Tuesday, November 16, 2010

Review: Suede - The Best Of

For a band who were widely considered to have started off the Britpop movement, Suede seemed to get left in the dust somewhat by the other members of the ‘Big Four’ (Pulp, Oasis and Blur). There may have been a few different factors contributing to this: Bernard Butler leaving on the eve of the release of their second album was a hammer blow; said second album, Dog Man Star, was defiantly anti-commercial; while Brett Anderson’s feminised persona was even more at odds with Britpop’s prevailing trends than Jarvis Cocker’s studied intellectualism. Yet the body of work collected on this 2-disc set, released no doubt to promote or cash in on this year’s re-union (however cynically you wish to view it), is more than worthy of standing up to any of their more celebrated peers.

Suede sent the UK media into a bit of a tizzy when they first emerged into 1992’s post-grunge landscape. Taking the ‘love and poison of London’ and infusing it with colourful imagery, flamboyance and blatant gender-bending, they were derided as Bowie copyists by some and hailed as the future of British music by others. The first disc here, more or less a slightly tweaked version of 2003’s Singles, showcases those remarkable early singles - debut ‘The Drowners’, with its irresistible swagger, sexualised imagery and Bernard Butler’s buzzsaw guitar-work remains one of their most well-loved tunes, but it’s ‘Animal Nitrate’ that really demonstrates what set the group apart: during the climax (an appropriate word given the racy subject matter) Butler and Anderson sound like they’re trying to outdo eachother, the axework becoming all the more frenetic and dazzling as Anderson drives home his explicit imagery. It’s a microcosm of one of the more fraught and combustible songwriting partnerships in rock history.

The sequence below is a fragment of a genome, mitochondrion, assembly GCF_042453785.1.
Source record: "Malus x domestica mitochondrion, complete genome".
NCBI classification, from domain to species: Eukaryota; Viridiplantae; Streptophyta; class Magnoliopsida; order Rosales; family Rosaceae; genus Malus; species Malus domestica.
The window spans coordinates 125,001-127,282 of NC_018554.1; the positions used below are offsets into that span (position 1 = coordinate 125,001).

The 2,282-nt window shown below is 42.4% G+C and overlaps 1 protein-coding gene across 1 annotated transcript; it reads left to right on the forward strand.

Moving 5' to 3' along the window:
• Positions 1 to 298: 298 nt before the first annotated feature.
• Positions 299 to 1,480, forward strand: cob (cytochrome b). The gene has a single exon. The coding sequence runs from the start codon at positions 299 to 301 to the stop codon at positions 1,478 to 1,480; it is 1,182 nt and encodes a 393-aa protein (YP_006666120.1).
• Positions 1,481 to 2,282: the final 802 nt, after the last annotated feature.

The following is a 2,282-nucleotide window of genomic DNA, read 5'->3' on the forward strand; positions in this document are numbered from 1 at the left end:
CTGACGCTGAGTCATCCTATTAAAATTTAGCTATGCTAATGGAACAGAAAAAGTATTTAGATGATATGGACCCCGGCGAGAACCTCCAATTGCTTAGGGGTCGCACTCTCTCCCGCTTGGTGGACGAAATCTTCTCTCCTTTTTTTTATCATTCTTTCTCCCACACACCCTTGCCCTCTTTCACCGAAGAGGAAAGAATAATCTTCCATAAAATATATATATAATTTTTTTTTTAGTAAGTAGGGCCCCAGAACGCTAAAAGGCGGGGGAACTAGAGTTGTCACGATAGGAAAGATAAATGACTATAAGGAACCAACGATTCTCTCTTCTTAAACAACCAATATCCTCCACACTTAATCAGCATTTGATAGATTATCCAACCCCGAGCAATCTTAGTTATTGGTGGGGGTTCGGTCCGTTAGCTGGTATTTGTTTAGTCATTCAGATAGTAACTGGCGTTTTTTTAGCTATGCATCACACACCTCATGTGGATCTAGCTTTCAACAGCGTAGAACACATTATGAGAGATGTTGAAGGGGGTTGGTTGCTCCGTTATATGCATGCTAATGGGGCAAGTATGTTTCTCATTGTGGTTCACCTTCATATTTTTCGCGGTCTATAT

They’d manage to keep it together long enough to write the astounding ‘The Wild Ones’, a grandstanding, poetic ballad that illustrated their range, but it wasn’t enough to stop Butler leaving the group under a cloud of acrimony. The band carried on, adding new guitarist Richard Oakes and multi-instrumentalist Neil Codling, and next album Coming Up was an unlikely triumph, producing an incredible five Top 10 singles, all included here: tracks like ‘Trash’ and ‘The Beautiful Ones’ showcased a more streamlined, accessible but still mightily infectious sound. The decline would set in over the next while though, with latter-day singles such as ‘Electricity’ and ‘Everything Will Flow’ descending into self-parody.

Where this compilation differs from Singles is Disc 2: a collection of B-Sides and lesser-known album tracks that truly makes the case for their greatness. The camp strut of ‘My Insatiable One’ impressed fellow aesthete Morrissey so much he would later cover it; ‘My Dark Star’ is a hauntingly atmospheric ode to a mysterious heroine; ‘The Living Dead’ a poignant acoustic portrayal of a relationship ravaged by drug dependency. Bernard Butler’s guitar playing on ‘To The Birds’ is as transcendent as its lyrical theme (“I wouldn’t give a shit if your bicycle’s in bits/I think I’m going to heaven on it”), while on the epic ‘The Asphalt World’ he matches Anderson’s gleefully spiteful lines (“When you’re there in her arms/And there in her legs/Well I’ll be in her head”) with appropriate malevolence. On top of that there’s the sublime Coming Up-era ballad ‘By The Sea’ and the shouldn’t-work-but-does ‘Still Life’, where the band take a shot at Scott Walker-esque orchestral splendour and pull it off beautifully. That sums up the band at their peak: aiming for nothing less than magnificence, and frequently achieving it.

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